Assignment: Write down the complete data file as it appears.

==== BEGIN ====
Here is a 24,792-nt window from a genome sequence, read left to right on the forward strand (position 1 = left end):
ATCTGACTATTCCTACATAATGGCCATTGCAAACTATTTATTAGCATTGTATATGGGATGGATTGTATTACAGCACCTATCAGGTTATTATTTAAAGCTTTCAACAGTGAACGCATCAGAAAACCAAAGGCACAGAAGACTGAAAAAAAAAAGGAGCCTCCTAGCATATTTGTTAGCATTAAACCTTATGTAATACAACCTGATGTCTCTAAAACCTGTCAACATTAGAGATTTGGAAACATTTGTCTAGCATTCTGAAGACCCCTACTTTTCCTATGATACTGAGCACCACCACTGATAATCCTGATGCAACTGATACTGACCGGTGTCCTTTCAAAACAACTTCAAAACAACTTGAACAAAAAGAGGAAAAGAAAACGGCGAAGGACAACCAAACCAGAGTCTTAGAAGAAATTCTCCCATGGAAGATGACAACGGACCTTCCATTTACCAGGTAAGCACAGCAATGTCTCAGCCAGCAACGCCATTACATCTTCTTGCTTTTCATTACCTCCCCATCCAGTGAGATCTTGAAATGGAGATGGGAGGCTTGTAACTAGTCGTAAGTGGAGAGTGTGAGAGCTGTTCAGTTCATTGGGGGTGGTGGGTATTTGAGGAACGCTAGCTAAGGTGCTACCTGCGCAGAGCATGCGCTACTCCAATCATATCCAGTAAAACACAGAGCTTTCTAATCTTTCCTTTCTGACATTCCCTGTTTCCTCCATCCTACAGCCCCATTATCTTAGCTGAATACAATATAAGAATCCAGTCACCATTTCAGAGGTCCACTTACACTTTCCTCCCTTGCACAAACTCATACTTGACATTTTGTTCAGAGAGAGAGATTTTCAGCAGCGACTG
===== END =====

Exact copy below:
Here is a 24,792-nt window from a genome sequence, read left to right on the forward strand (position 1 = left end):
ATCTGACTATTCCTACATAATGGCCATTGCAAACTATTTATTAGCATTGTATATGGGATGGATTGTATTACAGCACCTATCAGGTTATTATTTAAAGCTTTCAACAGTGAACGCATCAGAAAACCAAAGGCACAGAAGACTGAAAAAAAAAAGGAGCCTCCTAGCATATTTGTTAGCATTAAACCTTATGTAATACAACCTGATGTCTCTAAAACCTGTCAACATTAGAGATTTGGAAACATTTGTCTAGCATTCTGAAGACCCCTACTTTTCCTATGATACTGAGCACCACCACTGATAATCCTGATGCAACTGATACTGACCGGTGTCCTTTCAAAACAACTTCAAAACAACTTGAACAAAAAGAGGAAAAGAAAACGGCGAAGGACAACCAAACCAGAGTCTTAGAAGAAATTCTCCCATGGAAGATGACAACGGACCTTCCATTTACCAGGTAAGCACAGCAATGTCTCAGCCAGCAACGCCATTACATCTTCTTGCTTTTCATTACCTCCCCATCCAGTGAGATCTTGAAATGGAGATGGGAGGCTTGTAACTAGTCGTAAGTGGAGAGTGTGAGAGCTGTTCAGTTCATTGGGGGTGGTGGGTATTTGAGGAACGCTAGCTAAGGTGCTACCTGCGCAGAGCATGCGCTACTCCAATCATATCCAGTAAAACACAGAGCTTTCTAATCTTTCCTTTCTGACATTCCCTGTTTCCTCCATCCTACAGCCCCATTATCTTAGCTGAATACAATATAAGAATCCAGTCACCATTTCAGAGGTCCACTTACACTTTCCTCCCTTGCACAAACTCATACTTGACATTTTGTTCAGAGAGAGAGATTTTCAGCAGCGACTG